Provence Culinary Lavender
Provence Lavender Field
Lavender Meyer Lemon Sea Salt
Strawberry Lavender Apertif
Lavender Meyer Lemon Madeleines
Chocolate Hazelnut Lavender Tart
Pear Cranberry Lavender Frangipane Tart
Strawberry Lavender Tart
Apricot Blackberry Lavender Galette
Fig Lavender Tart
Pear Rhubarb Lavender Compote
Apple Lavender Tartlet
Apple Lavender Tart
Pear Chocolate Lavender Tart
Artisan Chocolate with Lavender
Chocolate Persimmon Lavender Tart
Rhubarb Lavender Compote
Pear Lavender Pistachio Tart
Caramelized Pear Rhubarb Lavender Tart
Meyer Lemon Lavender Compote
Strawberry Rhubarb Lavender Syrup
Pear Lavender Syrup
Apricot Chocolate Lavender Tart
Apricot Rhubarb Lavender Pistachio Compote
Greetings Lavender Lovers!
I use organic culinary lavender in my cooking and baking
recipes, I'm often asked by my culinary
students about the difference between lavender flower buds from lavender plants
in the garden, nurseries and culinary lavender.
let's get started on our delicious culinary lavender journey together!
The origin of Lavender is
believed to be from the Mediterranean, Middle East and India. Its history goes
back some 2500 years. Lavender is a flowering plant of the mint family
known for its beauty, its sweet floral fragrance and its multiple uses.
There are many varieties of lavender
herb plant and below are just a few:
Lavandula Angustifolia, AKA English
Lavender is an endemic plant of central and western Mediterranean regions
(western & northern Italy, southeastern
France and eastern Spain).
Lavandula Latifolia, AKA Lavandula X
Intermedia and often referred to as Lavandins. While
lavandins are beautiful and smell great there is only one variety commonly used
in cooking and baking and that variety
French Lavender, a hybrid plant and
AKA Lavandula x intermedia. If you want the true Provence
lavender experience, the best variety to look for it, unsurprisingly,
is Provence. It's widely regarded as the best French lavender for
Cooking with Lavender: A small amount of
lavender goes a long way! Use fresh or dried buds but be cautious: The essence
gets stronger and more concentrated as it dries. Use a very small amount or
risk infusing the entire dish with bitterness or an oddly soapy flavor. When
cooking or baking with dried lavender, use only 1/2 of the amount if the recipe
calls for fresh buds. Example: 1 1/2 teaspoons fresh = 1/2 teaspoon dried.
Flavor Pairings with
Lavender: Lavender's sweet,
fragrant flavor complements a range of foods, both sweet and savory. Ingredients
lavender goes well with include strawberries, blueberries, pears,
persimmons, apples, lemon, orange, sage, rosemary, oregano, thyme and of course
Herbes de Provence: Lavender is used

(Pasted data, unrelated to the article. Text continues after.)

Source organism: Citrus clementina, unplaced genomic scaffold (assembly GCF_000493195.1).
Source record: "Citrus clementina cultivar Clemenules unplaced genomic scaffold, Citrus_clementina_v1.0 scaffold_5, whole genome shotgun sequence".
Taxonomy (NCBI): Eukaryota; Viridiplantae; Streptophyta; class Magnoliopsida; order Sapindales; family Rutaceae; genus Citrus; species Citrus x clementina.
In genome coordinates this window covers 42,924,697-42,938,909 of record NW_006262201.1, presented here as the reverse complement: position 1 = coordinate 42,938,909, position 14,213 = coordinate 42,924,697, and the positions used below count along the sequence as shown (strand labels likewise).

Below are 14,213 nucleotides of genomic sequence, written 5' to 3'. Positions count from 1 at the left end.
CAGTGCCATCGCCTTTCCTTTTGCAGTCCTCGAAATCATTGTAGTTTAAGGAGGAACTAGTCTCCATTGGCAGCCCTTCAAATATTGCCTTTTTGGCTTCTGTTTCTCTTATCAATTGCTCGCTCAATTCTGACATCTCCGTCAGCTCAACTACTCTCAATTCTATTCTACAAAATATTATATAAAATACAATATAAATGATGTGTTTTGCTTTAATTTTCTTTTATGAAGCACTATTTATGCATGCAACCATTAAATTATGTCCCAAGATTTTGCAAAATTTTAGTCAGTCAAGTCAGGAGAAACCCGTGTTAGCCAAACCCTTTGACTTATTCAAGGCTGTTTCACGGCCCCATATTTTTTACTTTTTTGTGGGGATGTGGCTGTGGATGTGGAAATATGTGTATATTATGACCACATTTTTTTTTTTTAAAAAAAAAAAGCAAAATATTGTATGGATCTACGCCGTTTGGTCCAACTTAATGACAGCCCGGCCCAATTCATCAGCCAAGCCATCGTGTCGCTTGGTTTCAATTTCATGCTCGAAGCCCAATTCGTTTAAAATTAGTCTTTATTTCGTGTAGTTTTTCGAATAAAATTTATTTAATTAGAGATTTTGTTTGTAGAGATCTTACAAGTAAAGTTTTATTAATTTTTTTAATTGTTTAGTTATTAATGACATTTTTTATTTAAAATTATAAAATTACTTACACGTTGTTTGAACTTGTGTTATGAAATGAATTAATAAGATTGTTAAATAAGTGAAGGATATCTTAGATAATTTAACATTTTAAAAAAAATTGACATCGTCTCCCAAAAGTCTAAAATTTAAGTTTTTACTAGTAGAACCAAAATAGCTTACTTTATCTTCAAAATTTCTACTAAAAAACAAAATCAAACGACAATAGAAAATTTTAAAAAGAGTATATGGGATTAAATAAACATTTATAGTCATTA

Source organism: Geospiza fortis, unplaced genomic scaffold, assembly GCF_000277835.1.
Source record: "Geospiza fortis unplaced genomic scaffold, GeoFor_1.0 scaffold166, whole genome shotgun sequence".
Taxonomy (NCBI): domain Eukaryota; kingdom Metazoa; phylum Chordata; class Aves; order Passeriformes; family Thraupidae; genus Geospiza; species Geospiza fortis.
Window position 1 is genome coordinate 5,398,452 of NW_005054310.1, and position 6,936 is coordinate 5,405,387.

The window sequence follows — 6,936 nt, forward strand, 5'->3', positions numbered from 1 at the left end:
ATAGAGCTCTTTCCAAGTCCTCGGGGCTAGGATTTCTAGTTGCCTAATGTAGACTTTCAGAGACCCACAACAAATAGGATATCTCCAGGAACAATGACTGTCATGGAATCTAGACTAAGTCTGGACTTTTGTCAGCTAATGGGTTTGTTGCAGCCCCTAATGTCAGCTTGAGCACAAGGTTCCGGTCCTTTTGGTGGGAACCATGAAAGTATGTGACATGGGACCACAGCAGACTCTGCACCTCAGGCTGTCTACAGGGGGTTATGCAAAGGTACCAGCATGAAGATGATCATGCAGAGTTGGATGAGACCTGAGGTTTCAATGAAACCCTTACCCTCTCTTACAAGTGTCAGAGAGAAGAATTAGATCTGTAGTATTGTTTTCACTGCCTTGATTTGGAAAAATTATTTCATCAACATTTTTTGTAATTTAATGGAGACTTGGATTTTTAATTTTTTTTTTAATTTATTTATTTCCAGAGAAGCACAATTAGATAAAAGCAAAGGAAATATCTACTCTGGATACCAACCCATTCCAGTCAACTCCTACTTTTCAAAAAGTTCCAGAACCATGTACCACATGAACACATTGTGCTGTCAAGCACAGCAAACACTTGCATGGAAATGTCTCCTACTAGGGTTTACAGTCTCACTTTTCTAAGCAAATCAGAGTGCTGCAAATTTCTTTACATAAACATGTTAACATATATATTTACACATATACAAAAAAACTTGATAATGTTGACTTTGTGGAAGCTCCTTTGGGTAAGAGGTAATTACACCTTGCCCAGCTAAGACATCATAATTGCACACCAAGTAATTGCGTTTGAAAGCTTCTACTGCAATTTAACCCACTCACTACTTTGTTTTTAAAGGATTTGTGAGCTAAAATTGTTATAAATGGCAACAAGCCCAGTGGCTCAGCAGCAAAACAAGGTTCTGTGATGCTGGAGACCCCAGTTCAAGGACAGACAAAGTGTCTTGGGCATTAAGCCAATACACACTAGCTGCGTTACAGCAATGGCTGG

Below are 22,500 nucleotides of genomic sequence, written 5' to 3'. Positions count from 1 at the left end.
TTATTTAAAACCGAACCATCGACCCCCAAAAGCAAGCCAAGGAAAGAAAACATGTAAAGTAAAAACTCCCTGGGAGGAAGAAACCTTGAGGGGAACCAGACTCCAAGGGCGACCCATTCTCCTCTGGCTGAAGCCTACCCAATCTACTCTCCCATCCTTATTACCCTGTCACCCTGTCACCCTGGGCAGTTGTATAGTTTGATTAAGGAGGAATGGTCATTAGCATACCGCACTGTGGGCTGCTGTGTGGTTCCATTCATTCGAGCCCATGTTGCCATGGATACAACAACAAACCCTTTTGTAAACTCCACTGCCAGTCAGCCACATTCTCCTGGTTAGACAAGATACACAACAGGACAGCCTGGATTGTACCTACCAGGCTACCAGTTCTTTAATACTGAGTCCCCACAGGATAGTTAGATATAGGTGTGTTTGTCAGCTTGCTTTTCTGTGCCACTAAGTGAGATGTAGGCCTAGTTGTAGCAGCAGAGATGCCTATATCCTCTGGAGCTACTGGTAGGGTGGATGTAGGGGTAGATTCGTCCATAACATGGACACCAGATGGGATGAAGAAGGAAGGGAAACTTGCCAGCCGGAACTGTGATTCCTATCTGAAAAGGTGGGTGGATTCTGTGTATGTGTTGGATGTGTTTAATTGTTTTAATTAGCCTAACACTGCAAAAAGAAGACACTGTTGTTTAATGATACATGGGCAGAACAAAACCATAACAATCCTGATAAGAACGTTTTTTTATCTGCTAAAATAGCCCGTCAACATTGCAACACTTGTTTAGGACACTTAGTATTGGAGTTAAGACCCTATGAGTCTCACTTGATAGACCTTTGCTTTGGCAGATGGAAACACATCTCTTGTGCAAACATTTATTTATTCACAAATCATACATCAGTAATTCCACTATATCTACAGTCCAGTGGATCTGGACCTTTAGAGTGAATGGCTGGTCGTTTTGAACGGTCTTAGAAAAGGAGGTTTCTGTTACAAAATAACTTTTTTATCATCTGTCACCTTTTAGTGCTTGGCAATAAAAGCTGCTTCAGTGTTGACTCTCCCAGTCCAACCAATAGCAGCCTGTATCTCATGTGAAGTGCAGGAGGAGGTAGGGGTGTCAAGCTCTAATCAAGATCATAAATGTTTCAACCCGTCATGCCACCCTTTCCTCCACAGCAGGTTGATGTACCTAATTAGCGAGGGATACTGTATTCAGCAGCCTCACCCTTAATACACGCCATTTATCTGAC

in the renowned French savory herb blend, herbes de Provence.
Recipes vary but often include marjoram, oregano, basil, savory, rosemary and
thyme in addition to lavender.
Delicious Ways to
Enjoy Lavender: Baked goods, chocolate, fruit syrups (perfect for sparkling wine
& champagne aperitifs), salad dressings, beurre blanc, ice cream, gelato, tarts,
galettes, compote, marmalade, sorbet, Provencal-style soups, cassoulets, stews
and much more!
Additionally, Lavender Stems are very flavorful and can be used as a drink's stir stick or a
skewer for veggies & fruits kabobs.
Tips for using
Sweets: Lavender's floral
notes play well off berries and citrus in baked goods. Instead of adding small
amounts of the actual dried flowers to recipes, try using lavender-infusedsugar for enhancing sweet dishes with just the slightest hint of
floral goodness. Tone it down by infusing the dried flowers into cream for
ganache, whipped cream, crème brûlée and crème anglaise or into simple syrup
for iced tea or a variety of desserts and cocktails.
Savories: Lightly toast dried
lavender in a dry skillet set over medium heat, constantly stirring, to deepen
its complexity and remove the perfumed notes. Taking away the one quality that
makes lavender so distinctive doesn't dull its unique flavor at all but rather
gives palate the experience of wondering just what that wonderful flavor is
instead of biting into a mouthful of floral perfume.
Lavender is renowned as a
culinary herb for its clean, distinctive perfume and matching floral,
ever-so-slightly-minty flavor. Make sure to buy culinary lavender buds
specially marked for cooking and baking. Lavender plants at the local nursery
may look appealing, but they can be laden with pesticides and other undesirable
chemicals. Always use organic culinary lavender!
Culinary Lavender is hand harvested in and
is free of any kind of pesticide which makes it perfectly suited for cooking
and baking. This beautiful and aromatic edible flower will give your favorite
dish a distinctive and unforgettable taste. In summary, culinary lavender is an incredibly versatile herb for cooking and
I use organic
culinary lavender pretty much in everything and above pictures are
some of my sweet and savory culinary creations with lavender! Their recipes are
in my first cookbook: The Art Vegan Mediterranean Cooking, which
will be published in 2021.
I learned the art of cooking and baking with culinary lavender at
a very young age by experimenting with varieties of fresh fruits, vegetables,
herbs and loving the results. Click here to
read my complete story: A
Chef's Delicious Journey!
Happy Cooking & Baking
Mediterranean Personal Chef
Culinary & Wine Pairing Instructor
LavenderDesign + Cuisine
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